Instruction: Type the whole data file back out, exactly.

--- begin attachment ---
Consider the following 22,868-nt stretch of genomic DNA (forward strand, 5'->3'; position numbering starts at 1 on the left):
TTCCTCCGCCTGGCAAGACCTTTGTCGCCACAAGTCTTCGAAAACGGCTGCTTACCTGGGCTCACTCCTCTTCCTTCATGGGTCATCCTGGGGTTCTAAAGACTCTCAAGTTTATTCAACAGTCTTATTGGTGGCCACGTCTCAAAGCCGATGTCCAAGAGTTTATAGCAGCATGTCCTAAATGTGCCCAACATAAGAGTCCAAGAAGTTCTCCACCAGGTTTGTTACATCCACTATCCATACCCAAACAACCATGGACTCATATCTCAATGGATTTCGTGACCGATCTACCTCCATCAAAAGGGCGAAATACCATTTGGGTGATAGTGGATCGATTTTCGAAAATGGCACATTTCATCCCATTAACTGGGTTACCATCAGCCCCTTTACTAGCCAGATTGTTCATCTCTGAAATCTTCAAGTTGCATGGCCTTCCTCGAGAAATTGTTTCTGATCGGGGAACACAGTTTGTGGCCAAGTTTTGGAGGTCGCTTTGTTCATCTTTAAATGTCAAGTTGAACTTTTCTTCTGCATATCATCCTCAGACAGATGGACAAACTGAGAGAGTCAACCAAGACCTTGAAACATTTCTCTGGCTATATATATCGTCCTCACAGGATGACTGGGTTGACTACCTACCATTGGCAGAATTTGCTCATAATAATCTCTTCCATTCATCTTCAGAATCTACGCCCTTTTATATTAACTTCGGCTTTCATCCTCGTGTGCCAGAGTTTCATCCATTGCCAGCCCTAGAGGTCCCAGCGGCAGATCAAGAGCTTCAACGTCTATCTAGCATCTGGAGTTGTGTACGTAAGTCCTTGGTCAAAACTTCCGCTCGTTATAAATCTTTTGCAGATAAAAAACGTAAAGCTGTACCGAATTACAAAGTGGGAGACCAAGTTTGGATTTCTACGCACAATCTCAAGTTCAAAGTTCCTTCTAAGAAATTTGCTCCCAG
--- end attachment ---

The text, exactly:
Consider the following 22,868-nt stretch of genomic DNA (forward strand, 5'->3'; position numbering starts at 1 on the left):
TTCCTCCGCCTGGCAAGACCTTTGTCGCCACAAGTCTTCGAAAACGGCTGCTTACCTGGGCTCACTCCTCTTCCTTCATGGGTCATCCTGGGGTTCTAAAGACTCTCAAGTTTATTCAACAGTCTTATTGGTGGCCACGTCTCAAAGCCGATGTCCAAGAGTTTATAGCAGCATGTCCTAAATGTGCCCAACATAAGAGTCCAAGAAGTTCTCCACCAGGTTTGTTACATCCACTATCCATACCCAAACAACCATGGACTCATATCTCAATGGATTTCGTGACCGATCTACCTCCATCAAAAGGGCGAAATACCATTTGGGTGATAGTGGATCGATTTTCGAAAATGGCACATTTCATCCCATTAACTGGGTTACCATCAGCCCCTTTACTAGCCAGATTGTTCATCTCTGAAATCTTCAAGTTGCATGGCCTTCCTCGAGAAATTGTTTCTGATCGGGGAACACAGTTTGTGGCCAAGTTTTGGAGGTCGCTTTGTTCATCTTTAAATGTCAAGTTGAACTTTTCTTCTGCATATCATCCTCAGACAGATGGACAAACTGAGAGAGTCAACCAAGACCTTGAAACATTTCTCTGGCTATATATATCGTCCTCACAGGATGACTGGGTTGACTACCTACCATTGGCAGAATTTGCTCATAATAATCTCTTCCATTCATCTTCAGAATCTACGCCCTTTTATATTAACTTCGGCTTTCATCCTCGTGTGCCAGAGTTTCATCCATTGCCAGCCCTAGAGGTCCCAGCGGCAGATCAAGAGCTTCAACGTCTATCTAGCATCTGGAGTTGTGTACGTAAGTCCTTGGTCAAAACTTCCGCTCGTTATAAATCTTTTGCAGATAAAAAACGTAAAGCTGTACCGAATTACAAAGTGGGAGACCAAGTTTGGATTTCTACGCACAATCTCAAGTTCAAAGTTCCTTCTAAGAAATTTGCTCCCAG